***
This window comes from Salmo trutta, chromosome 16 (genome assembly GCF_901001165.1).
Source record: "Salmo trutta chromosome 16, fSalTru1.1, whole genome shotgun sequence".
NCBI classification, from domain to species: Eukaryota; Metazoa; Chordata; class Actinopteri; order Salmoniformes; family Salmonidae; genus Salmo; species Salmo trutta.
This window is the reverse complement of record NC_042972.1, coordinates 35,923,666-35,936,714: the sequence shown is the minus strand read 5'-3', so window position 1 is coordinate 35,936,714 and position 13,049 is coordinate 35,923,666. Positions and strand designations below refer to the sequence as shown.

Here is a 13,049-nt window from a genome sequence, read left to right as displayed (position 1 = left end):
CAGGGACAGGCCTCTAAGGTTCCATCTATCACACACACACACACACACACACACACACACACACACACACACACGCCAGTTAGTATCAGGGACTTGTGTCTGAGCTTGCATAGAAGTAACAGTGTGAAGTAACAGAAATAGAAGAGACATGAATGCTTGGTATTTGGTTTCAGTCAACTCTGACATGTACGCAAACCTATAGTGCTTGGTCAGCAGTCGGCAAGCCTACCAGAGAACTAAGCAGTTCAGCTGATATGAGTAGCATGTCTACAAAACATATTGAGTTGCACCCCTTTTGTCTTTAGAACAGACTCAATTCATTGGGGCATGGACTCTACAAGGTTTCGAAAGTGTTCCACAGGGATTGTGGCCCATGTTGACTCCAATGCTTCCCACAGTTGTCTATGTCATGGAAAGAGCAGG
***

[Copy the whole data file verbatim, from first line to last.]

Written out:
This window comes from Salmo trutta, chromosome 16 (genome assembly GCF_901001165.1).
Source record: "Salmo trutta chromosome 16, fSalTru1.1, whole genome shotgun sequence".
NCBI classification, from domain to species: Eukaryota; Metazoa; Chordata; class Actinopteri; order Salmoniformes; family Salmonidae; genus Salmo; species Salmo trutta.
This window is the reverse complement of record NC_042972.1, coordinates 35,923,666-35,936,714: the sequence shown is the minus strand read 5'-3', so window position 1 is coordinate 35,936,714 and position 13,049 is coordinate 35,923,666. Positions and strand designations below refer to the sequence as shown.

Here is a 13,049-nt window from a genome sequence, read left to right as displayed (position 1 = left end):
CAGGGACAGGCCTCTAAGGTTCCATCTATCACACACACACACACACACACACACACACACACACACACACACACGCCAGTTAGTATCAGGGACTTGTGTCTGAGCTTGCATAGAAGTAACAGTGTGAAGTAACAGAAATAGAAGAGACATGAATGCTTGGTATTTGGTTTCAGTCAACTCTGACATGTACGCAAACCTATAGTGCTTGGTCAGCAGTCGGCAAGCCTACCAGAGAACTAAGCAGTTCAGCTGATATGAGTAGCATGTCTACAAAACATATTGAGTTGCACCCCTTTTGTCTTTAGAACAGACTCAATTCATTGGGGCATGGACTCTACAAGGTTTCGAAAGTGTTCCACAGGGATTGTGGCCCATGTTGACTCCAATGCTTCCCACAGTTGTCTATGTCATGGAAAGAGCAGG